I like stinky food. I like fermented things. Durian (a delicious but stinky fruit) chòu dòufu (stinky tofu), natto (Japanese fermented soy), prahok (Cambodian fermented fish), are all things I enjoy. I have yet to try some of what are considered the ‘stinkiest foods in the world’ – Surströmming (Swedish fermented herring) and Hongeohoe (Korean fermented fish) both which may well be similar to prahok, or terasi, fermented shrimp paste – a common ingredient in Indonesian cooking, so I’d probably like those. However, I think I’ll give Kiviak a miss – an Inuit dish of seabirds fermented inside the body of a seal, not really my cup of fermented sea bird. I would like to try Vieux-Boulogne, a French cheese considered the smelliest in the world, ‘as tested by experts.’ I really like stinky cheese. The smellier the better. One of the things I’m looking forward to on my Camino is the fromage, well on the French part of my Camino anyway. I don’t really know much about, or if indeed there is, a Spanish cheese industry, so please excuse my ignorance, and I’ll be very happy to learn otherwise.
I’m in Bangkok at the moment, and one of the joys of being in a big city, besides of course access to delicious Thai food, is access to luxury imported goods, ie: cheese. On my last visit a friend directed me to ‘the cheese room’ at Central Chidlom Department store. (When I mentioned I’d been there to the Thai girls in the office they commented on how ‘Hi Soc’ I was… ). It’s far from an extensive collection, but sure beats the processed shelf stable stuff in my local supermarket. One of the most delicious I purchased was ‘Camembert Coupe Caluados’, which according to my extensive internet research is a camembert from Normandy that is impregnated with an apple liqueur (caluados), then rolled in breadcrumbs that becomes a crumbly crust. The fermented apple flavor combined with the creaminess of the cheese tasted rather like durian to me. Curiously, not many passengers on my trips like the taste of durian, and not many of my Asian friends like the taste of cheese (in fact I’ve overheard some locals commenting that Westerners “stink like cheese!”) yet to me the flavours are very similar… And extremely moorish.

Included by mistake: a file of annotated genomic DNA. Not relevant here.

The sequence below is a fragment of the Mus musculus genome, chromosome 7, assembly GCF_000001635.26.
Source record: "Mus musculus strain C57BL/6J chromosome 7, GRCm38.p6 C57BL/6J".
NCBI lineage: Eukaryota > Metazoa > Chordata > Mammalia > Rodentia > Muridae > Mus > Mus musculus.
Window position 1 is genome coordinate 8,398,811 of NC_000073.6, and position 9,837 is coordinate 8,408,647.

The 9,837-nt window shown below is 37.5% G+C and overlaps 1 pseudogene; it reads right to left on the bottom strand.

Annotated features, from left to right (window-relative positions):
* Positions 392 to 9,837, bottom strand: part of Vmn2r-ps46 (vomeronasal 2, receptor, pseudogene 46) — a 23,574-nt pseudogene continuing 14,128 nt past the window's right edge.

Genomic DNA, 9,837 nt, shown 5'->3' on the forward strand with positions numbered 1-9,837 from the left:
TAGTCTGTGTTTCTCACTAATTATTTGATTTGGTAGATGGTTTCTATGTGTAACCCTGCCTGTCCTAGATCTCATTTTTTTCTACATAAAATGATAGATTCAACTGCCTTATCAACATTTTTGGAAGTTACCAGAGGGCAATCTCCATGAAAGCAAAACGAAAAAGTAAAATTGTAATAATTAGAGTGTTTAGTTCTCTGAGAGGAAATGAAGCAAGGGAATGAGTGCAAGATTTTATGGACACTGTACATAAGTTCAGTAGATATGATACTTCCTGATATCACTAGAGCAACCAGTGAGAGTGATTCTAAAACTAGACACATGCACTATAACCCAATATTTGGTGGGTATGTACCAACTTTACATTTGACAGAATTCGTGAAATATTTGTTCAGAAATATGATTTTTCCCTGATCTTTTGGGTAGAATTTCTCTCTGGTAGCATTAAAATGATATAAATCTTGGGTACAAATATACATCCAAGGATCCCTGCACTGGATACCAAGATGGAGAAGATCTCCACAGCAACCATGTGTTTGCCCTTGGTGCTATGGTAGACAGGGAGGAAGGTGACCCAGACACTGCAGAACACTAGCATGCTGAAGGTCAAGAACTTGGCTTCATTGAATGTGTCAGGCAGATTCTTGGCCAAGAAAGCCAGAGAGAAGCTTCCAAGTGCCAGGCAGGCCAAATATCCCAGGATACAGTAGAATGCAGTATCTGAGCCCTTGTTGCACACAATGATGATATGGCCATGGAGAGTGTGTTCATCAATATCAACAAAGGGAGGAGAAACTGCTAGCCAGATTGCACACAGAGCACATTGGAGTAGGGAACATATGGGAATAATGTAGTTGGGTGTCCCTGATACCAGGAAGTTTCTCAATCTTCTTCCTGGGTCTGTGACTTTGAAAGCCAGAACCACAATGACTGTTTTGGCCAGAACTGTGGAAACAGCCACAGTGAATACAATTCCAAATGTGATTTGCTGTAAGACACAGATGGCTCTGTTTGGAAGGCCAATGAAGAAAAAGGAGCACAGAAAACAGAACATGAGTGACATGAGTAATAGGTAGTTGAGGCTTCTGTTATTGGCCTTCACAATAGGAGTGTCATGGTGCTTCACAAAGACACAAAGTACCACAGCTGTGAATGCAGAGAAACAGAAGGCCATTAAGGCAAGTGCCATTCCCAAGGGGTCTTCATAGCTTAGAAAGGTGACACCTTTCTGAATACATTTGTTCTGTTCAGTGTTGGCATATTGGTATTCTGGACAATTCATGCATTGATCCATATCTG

I have been warned may times not to mix durian with alcohol, yet the opposite is recommended for cheese. Central Chidlom also had a small wine cellar. They sell a ‘brand’ of wine called ‘Joy’, basically clean skins from vineyards all over the world relabeled and sold with a percentage going to a charity that supports the very poor in Bangkok. I like a product that can bring double joy – to me by drinking it and that some of the purchase price can bring joy to others too. The man behind the charity, Father Joseph (Joe) H. Maier, sounds like a good bloke. He is quoted as saying “Buddhists and Muslims taught me how to be a Christian” that kind of interfaith tolerance appeals to me. His charity supports “vulnerable children and families offering alternatives to and a haven from drugs, violence, sex abuse and prostitution in the squatter slums.” The wine was not a bad drop, a South African Cabernet Sauvignon Merlot, and went well with the cheese. So you see, I spent the weekend ‘in training’. It can be hard preparing for the Camino.